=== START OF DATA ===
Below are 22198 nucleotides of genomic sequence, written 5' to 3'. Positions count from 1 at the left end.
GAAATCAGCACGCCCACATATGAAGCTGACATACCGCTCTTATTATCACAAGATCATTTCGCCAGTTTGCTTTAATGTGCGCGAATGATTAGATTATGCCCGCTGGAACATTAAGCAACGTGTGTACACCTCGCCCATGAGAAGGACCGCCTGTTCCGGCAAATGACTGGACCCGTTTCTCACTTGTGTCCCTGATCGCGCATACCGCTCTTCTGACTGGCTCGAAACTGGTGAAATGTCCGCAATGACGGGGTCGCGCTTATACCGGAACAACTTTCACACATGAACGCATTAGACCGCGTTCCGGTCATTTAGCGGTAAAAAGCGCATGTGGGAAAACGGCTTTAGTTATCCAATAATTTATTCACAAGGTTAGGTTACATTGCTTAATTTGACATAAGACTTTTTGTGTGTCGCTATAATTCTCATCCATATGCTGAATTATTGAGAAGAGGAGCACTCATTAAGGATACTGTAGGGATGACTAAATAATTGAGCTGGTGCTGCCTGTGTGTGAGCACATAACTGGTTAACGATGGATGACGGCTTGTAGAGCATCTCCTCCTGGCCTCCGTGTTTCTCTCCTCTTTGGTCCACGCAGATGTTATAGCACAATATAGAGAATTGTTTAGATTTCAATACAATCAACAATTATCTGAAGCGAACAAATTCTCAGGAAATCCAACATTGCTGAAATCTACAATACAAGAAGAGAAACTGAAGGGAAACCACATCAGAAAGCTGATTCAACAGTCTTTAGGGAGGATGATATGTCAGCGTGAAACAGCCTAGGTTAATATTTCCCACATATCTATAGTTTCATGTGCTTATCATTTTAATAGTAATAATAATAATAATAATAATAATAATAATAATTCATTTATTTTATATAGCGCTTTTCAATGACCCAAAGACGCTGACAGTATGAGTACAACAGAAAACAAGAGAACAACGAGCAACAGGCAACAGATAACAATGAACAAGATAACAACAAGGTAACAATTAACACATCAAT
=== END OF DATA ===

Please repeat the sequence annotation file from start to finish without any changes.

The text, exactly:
Below are 22198 nucleotides of genomic sequence, written 5' to 3'. Positions count from 1 at the left end.
GAAATCAGCACGCCCACATATGAAGCTGACATACCGCTCTTATTATCACAAGATCATTTCGCCAGTTTGCTTTAATGTGCGCGAATGATTAGATTATGCCCGCTGGAACATTAAGCAACGTGTGTACACCTCGCCCATGAGAAGGACCGCCTGTTCCGGCAAATGACTGGACCCGTTTCTCACTTGTGTCCCTGATCGCGCATACCGCTCTTCTGACTGGCTCGAAACTGGTGAAATGTCCGCAATGACGGGGTCGCGCTTATACCGGAACAACTTTCACACATGAACGCATTAGACCGCGTTCCGGTCATTTAGCGGTAAAAAGCGCATGTGGGAAAACGGCTTTAGTTATCCAATAATTTATTCACAAGGTTAGGTTACATTGCTTAATTTGACATAAGACTTTTTGTGTGTCGCTATAATTCTCATCCATATGCTGAATTATTGAGAAGAGGAGCACTCATTAAGGATACTGTAGGGATGACTAAATAATTGAGCTGGTGCTGCCTGTGTGTGAGCACATAACTGGTTAACGATGGATGACGGCTTGTAGAGCATCTCCTCCTGGCCTCCGTGTTTCTCTCCTCTTTGGTCCACGCAGATGTTATAGCACAATATAGAGAATTGTTTAGATTTCAATACAATCAACAATTATCTGAAGCGAACAAATTCTCAGGAAATCCAACATTGCTGAAATCTACAATACAAGAAGAGAAACTGAAGGGAAACCACATCAGAAAGCTGATTCAACAGTCTTTAGGGAGGATGATATGTCAGCGTGAAACAGCCTAGGTTAATATTTCCCACATATCTATAGTTTCATGTGCTTATCATTTTAATAGTAATAATAATAATAATAATAATAATAATAATAATTCATTTATTTTATATAGCGCTTTTCAATGACCCAAAGACGCTGACAGTATGAGTACAACAGAAAACAAGAGAACAACGAGCAACAGGCAACAGATAACAATGAACAAGATAACAACAAGGTAACAATTAACACATCAAT